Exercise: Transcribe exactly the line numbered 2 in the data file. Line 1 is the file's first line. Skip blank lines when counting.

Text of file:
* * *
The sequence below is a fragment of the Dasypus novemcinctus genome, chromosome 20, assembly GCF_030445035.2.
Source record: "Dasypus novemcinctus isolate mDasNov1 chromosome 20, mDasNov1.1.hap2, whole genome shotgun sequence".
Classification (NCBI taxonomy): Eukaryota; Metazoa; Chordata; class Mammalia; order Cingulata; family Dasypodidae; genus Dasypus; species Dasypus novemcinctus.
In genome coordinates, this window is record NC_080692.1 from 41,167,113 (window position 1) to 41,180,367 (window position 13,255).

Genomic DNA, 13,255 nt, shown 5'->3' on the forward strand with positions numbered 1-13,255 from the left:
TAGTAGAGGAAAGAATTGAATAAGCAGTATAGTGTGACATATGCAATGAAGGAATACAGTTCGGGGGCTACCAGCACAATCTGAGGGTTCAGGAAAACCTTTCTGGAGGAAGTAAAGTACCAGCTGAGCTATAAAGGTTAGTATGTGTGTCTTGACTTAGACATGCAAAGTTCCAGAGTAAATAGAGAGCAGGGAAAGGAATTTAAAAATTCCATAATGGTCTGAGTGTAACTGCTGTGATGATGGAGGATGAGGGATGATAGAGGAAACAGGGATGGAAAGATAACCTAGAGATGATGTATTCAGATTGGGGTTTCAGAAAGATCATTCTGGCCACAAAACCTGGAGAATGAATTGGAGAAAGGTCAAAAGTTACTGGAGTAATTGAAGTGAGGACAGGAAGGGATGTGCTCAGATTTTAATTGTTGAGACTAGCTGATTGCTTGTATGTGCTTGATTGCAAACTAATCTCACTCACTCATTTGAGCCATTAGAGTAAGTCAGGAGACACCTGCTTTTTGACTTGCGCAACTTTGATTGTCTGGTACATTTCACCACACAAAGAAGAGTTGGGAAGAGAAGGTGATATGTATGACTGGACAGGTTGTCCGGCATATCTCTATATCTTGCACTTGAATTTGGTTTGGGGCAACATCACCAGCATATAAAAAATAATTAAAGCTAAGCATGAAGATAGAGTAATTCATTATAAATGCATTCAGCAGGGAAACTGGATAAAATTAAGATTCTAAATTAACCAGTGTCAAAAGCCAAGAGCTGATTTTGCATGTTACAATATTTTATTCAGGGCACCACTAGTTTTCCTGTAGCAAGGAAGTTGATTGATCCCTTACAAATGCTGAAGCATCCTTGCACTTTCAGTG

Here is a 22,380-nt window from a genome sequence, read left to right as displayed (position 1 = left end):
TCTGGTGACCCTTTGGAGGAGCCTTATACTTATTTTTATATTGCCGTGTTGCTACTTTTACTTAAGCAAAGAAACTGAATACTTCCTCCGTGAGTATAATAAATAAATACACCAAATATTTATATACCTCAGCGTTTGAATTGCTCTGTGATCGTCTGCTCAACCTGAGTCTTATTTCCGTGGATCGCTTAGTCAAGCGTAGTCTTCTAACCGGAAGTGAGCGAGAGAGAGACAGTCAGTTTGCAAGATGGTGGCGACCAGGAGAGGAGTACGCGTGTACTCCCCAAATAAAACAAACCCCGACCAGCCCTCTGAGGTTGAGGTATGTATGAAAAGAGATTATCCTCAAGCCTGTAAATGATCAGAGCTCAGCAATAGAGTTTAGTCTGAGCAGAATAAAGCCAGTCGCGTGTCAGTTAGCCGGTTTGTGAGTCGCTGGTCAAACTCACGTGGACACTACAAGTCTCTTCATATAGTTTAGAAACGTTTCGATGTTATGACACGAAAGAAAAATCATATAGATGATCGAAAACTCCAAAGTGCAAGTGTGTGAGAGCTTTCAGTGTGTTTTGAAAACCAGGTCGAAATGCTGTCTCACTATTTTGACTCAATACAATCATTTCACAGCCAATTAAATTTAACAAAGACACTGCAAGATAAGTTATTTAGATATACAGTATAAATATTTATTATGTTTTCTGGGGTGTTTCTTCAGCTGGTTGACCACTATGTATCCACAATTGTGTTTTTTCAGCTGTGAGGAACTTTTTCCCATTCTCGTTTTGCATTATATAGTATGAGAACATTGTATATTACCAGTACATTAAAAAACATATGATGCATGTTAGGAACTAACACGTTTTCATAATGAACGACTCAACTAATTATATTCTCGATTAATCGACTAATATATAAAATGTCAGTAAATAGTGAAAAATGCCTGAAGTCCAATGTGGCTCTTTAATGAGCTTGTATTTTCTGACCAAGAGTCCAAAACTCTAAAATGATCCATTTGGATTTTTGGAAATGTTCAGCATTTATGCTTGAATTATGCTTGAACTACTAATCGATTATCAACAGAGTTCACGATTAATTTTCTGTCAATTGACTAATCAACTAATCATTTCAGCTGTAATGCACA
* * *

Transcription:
Source record: "Dasypus novemcinctus isolate mDasNov1 chromosome 20, mDasNov1.1.hap2, whole genome shotgun sequence".